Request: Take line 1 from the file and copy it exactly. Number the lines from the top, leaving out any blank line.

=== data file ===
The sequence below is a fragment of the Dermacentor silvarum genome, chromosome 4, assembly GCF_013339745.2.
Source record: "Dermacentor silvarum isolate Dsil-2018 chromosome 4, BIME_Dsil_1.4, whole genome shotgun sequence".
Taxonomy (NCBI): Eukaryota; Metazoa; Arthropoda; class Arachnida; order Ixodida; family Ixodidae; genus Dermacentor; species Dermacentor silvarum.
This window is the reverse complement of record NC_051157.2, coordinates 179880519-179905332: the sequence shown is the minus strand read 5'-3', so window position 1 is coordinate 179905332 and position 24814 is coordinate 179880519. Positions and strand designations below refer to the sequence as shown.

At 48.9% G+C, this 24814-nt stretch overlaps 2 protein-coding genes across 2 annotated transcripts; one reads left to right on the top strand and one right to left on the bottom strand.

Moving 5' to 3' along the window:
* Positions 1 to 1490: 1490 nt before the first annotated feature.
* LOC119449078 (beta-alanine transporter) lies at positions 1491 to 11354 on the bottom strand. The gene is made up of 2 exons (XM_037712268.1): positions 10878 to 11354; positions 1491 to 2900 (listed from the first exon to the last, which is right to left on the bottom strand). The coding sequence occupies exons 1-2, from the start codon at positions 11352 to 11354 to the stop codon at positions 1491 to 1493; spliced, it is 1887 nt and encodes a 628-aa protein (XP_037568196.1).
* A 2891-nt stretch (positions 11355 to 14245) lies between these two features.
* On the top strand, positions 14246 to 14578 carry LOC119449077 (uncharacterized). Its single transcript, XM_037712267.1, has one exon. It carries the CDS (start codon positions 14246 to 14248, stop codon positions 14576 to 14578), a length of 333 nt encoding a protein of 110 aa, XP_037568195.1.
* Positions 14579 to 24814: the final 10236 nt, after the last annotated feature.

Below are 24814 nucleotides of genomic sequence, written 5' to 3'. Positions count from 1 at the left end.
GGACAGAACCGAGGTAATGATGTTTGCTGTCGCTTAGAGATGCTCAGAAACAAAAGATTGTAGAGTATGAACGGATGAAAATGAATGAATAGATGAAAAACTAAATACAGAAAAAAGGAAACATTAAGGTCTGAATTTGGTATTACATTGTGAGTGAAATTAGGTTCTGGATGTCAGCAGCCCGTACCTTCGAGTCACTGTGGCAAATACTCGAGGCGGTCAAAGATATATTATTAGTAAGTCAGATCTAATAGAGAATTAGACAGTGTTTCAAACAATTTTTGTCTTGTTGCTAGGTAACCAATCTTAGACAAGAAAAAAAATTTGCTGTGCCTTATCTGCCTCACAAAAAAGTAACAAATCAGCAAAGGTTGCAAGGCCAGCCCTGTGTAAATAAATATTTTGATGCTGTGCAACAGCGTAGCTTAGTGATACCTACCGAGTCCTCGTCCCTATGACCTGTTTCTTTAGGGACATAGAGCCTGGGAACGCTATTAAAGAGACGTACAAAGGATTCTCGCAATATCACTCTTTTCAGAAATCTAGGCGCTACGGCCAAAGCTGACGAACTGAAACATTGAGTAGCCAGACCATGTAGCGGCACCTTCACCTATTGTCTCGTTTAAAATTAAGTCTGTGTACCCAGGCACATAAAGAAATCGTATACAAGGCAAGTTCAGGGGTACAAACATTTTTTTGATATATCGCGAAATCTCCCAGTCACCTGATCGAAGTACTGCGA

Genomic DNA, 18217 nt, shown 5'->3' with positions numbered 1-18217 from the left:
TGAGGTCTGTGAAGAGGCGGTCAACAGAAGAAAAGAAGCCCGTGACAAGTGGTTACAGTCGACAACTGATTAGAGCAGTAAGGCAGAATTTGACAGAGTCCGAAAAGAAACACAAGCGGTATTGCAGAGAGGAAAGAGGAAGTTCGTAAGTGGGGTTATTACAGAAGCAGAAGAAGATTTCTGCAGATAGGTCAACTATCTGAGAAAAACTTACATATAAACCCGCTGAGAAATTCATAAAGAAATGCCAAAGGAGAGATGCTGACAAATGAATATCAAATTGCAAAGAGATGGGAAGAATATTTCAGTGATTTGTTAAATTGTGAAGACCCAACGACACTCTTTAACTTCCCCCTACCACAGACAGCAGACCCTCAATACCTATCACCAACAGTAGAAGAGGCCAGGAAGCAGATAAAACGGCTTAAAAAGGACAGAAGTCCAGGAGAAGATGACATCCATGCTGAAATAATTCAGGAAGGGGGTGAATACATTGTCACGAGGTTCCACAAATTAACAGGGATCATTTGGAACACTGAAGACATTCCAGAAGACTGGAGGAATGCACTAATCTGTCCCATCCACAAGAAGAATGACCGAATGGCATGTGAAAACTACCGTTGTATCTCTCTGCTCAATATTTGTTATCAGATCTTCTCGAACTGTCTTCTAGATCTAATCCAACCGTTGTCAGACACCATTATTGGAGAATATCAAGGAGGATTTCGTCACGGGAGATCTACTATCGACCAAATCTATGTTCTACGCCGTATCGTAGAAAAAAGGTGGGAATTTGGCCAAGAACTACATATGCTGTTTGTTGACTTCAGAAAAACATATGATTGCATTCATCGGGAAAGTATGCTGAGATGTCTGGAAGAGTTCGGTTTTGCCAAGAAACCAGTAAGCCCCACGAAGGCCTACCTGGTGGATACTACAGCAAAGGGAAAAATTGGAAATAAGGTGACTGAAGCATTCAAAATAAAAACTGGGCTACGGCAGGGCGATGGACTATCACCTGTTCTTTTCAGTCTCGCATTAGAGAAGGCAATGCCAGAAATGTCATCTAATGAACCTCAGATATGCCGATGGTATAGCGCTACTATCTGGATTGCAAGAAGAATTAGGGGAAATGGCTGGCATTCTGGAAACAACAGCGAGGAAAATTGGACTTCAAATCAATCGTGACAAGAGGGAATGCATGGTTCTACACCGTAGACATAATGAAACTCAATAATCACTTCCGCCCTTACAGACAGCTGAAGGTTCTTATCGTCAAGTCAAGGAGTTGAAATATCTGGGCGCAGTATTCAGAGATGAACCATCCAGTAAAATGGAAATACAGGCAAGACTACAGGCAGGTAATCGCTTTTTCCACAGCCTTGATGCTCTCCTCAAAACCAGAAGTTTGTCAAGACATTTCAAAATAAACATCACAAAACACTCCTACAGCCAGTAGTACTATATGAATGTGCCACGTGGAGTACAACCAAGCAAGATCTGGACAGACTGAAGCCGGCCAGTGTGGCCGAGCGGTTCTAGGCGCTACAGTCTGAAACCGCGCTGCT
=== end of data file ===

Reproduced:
The sequence below is a fragment of the Dermacentor silvarum genome, chromosome 4, assembly GCF_013339745.2.